Next Steps on SOPA


When speaking last week about social media and such to the senior class at my daughter's high school, I began with the Wikipedia blackout and asked them what was up with that.

"SOPA," responded the crowd.

Now, they had just discussed SOPA and the blackout in a class they're all required to take, but both the bill and the revolt against it had their attention. And when I told them that Hollywood was afraid of them, they got that, too.

Which should give pause to any dead-enders in Congress who think Chris Dodd matters more to their future than a bunch of voting-age web adepts.

I urged readers at my personal blog to remind our Senator, Kay Hagan, a co-sponsor of the Senate version of the bill (PIPA), that she works for us and not the entertainment industry. Of course I reminded them to be polite, and provided a link some talking points, including this:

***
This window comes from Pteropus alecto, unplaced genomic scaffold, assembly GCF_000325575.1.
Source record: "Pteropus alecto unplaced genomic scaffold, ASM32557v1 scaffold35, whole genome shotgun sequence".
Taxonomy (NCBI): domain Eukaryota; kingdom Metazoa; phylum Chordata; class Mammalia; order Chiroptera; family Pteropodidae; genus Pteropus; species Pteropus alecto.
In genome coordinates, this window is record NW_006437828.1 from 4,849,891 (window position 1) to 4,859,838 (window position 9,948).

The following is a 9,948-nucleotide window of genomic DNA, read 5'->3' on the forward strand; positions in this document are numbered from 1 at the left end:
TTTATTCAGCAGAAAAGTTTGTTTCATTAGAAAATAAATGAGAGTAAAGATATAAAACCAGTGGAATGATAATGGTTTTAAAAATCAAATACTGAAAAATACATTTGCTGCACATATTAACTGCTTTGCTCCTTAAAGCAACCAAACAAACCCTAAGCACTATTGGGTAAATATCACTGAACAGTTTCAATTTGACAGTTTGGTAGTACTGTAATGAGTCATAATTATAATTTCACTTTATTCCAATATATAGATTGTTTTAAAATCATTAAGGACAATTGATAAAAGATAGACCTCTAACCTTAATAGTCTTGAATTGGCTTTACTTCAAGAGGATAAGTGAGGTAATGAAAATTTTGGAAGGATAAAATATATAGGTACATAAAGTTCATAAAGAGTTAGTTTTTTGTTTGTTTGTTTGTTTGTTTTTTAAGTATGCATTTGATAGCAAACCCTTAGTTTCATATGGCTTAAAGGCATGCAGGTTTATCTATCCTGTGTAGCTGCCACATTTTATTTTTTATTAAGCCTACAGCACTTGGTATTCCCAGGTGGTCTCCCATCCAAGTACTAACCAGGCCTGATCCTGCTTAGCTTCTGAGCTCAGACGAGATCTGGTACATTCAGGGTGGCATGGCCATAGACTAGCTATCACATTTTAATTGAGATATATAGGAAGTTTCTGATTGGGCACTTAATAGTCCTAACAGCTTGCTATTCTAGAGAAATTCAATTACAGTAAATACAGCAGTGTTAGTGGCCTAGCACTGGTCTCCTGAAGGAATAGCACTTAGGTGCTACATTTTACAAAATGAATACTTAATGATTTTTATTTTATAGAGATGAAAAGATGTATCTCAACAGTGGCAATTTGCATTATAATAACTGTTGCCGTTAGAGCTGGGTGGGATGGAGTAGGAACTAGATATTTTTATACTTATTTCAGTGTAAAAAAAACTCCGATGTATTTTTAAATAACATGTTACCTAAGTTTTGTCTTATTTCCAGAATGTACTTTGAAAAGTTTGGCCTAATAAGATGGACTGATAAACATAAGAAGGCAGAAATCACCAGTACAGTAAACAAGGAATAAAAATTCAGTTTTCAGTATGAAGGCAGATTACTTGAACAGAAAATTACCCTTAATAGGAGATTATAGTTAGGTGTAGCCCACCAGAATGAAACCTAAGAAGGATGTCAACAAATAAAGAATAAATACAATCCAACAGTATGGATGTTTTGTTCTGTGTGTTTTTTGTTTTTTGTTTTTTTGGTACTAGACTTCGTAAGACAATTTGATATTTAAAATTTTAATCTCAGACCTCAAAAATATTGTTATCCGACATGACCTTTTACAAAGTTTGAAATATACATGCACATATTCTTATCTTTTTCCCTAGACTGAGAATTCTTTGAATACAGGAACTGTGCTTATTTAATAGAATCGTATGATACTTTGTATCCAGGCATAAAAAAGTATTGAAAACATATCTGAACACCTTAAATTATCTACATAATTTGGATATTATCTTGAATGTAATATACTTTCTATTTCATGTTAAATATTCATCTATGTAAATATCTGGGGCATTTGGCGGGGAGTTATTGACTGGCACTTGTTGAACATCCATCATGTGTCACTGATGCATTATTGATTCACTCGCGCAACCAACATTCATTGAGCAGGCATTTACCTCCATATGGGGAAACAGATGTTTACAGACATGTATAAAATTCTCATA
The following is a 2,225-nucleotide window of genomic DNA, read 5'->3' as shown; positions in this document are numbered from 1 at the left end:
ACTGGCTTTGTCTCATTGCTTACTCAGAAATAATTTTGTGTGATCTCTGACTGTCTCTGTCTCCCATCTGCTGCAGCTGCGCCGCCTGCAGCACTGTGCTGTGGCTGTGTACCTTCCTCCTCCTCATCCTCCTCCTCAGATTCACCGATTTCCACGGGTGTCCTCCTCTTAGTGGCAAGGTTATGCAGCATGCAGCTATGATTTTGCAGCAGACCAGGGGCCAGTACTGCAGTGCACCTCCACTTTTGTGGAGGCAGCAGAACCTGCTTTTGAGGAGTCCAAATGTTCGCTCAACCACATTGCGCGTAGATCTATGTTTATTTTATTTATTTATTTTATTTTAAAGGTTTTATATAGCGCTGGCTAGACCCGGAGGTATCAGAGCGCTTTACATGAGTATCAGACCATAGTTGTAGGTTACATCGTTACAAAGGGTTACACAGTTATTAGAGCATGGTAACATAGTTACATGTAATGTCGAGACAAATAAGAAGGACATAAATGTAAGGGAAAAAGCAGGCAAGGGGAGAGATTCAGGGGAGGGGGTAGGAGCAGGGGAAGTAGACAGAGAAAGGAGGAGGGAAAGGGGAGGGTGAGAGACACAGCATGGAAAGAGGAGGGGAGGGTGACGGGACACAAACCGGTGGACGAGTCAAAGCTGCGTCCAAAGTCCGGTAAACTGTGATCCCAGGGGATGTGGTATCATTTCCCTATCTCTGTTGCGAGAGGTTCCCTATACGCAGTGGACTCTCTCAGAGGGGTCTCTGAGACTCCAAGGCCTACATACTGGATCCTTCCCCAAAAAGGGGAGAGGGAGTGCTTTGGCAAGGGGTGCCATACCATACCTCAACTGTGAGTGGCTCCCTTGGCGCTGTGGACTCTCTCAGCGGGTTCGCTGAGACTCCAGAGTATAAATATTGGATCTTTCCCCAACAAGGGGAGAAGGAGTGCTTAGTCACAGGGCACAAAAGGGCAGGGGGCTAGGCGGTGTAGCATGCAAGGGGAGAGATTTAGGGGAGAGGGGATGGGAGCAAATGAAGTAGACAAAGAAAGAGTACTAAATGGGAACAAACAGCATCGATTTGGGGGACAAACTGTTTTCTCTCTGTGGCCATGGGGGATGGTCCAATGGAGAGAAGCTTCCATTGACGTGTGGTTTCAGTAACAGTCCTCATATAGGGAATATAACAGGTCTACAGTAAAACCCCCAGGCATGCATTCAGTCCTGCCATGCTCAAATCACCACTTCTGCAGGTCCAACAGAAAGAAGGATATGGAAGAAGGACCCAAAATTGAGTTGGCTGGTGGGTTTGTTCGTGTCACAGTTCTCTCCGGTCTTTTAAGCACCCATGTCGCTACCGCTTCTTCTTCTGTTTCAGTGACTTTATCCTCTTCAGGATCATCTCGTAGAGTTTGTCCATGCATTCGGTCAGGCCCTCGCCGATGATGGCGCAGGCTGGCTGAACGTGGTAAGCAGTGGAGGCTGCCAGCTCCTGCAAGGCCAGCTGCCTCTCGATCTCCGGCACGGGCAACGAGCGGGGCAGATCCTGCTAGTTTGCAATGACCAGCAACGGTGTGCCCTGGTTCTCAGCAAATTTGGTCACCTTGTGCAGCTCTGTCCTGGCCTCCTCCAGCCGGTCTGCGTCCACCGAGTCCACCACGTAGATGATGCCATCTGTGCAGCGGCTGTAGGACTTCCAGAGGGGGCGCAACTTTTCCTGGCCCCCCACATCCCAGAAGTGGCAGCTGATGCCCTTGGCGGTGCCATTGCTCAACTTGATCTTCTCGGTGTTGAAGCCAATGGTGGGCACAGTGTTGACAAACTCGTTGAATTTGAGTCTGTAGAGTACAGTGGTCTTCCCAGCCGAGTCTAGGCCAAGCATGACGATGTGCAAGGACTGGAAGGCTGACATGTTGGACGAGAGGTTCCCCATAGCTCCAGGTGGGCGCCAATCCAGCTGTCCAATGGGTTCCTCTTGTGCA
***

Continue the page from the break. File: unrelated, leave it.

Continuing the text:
And if you want to persuade Internet users to help you innovate solutions for your industry's many problems, you'll need to come without your handlers and spin doctors, and without any expectation that your credentials or past accomplishments will carry weight in a serious debate about the costs and benefits of changing the architecture of the Internet to reduce copyright infringement. Come armed with facts, not rhetoric. Bring an open mind. And some engineers.

Oh, and if you're serious about making real progress, stop calling us nerds.